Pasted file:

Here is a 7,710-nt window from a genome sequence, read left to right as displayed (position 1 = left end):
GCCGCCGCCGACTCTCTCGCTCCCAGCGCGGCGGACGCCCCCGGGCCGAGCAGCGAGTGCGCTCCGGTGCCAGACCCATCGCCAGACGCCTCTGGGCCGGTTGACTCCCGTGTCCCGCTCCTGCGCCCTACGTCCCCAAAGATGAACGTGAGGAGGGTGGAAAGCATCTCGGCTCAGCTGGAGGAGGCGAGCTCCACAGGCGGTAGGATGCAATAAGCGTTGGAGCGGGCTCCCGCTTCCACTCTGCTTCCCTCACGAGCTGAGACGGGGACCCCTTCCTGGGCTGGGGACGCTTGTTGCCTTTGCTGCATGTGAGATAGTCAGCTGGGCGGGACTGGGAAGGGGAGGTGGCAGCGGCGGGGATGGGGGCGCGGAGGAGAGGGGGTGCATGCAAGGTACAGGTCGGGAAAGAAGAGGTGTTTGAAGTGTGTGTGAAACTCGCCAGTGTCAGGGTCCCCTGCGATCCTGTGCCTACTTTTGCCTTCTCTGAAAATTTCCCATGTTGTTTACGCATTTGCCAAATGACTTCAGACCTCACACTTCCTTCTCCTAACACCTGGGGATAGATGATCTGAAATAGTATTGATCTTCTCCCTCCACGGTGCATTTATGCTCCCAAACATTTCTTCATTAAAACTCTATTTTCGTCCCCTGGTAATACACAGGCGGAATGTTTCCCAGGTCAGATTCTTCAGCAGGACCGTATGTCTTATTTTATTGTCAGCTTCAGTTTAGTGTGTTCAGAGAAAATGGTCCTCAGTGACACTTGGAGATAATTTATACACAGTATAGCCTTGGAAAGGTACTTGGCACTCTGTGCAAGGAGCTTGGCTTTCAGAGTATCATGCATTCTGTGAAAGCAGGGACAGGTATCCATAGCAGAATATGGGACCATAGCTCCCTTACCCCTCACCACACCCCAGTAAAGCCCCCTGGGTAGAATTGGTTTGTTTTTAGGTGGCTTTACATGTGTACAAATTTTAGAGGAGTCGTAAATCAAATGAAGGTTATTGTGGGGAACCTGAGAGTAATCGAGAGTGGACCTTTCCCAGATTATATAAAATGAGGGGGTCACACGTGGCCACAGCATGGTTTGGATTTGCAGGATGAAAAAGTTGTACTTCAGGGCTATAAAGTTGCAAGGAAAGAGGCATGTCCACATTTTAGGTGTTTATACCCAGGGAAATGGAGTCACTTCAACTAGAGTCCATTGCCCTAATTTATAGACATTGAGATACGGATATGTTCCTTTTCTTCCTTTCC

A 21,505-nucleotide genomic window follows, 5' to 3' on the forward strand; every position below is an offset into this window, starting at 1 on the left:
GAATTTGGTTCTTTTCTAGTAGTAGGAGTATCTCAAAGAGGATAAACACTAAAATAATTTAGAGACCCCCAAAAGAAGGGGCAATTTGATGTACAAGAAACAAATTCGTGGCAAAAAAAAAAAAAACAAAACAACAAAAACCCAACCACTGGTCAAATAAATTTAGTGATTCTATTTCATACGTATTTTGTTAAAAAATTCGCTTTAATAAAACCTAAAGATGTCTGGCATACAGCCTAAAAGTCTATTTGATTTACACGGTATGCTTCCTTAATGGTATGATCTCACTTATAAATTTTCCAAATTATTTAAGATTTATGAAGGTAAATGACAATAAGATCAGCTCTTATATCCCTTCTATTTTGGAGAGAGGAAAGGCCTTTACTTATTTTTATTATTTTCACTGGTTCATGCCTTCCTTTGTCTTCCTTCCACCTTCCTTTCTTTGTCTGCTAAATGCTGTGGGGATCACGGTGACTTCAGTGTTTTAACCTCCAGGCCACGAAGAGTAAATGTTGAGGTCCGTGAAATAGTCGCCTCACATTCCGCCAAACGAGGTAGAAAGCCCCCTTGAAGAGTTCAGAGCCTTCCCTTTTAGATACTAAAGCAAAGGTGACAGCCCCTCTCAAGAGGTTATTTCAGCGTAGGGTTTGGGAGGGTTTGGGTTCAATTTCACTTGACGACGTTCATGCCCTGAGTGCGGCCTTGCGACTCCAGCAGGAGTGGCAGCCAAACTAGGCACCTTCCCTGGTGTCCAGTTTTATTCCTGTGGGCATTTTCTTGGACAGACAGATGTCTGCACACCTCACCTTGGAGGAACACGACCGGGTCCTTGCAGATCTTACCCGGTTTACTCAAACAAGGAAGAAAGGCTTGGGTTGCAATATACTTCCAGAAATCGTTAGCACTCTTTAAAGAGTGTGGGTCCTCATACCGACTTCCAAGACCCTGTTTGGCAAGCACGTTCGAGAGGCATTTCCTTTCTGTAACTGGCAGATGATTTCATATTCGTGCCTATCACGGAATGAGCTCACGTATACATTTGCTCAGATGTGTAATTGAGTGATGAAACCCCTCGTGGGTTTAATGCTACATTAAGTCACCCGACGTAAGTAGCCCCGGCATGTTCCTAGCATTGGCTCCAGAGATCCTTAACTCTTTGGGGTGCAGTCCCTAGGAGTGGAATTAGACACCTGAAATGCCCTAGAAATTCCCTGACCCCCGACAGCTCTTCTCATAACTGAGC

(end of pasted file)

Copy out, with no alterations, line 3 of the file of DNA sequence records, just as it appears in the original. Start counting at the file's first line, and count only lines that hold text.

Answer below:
A 21,505-nucleotide genomic window follows, 5' to 3' on the forward strand; every position below is an offset into this window, starting at 1 on the left: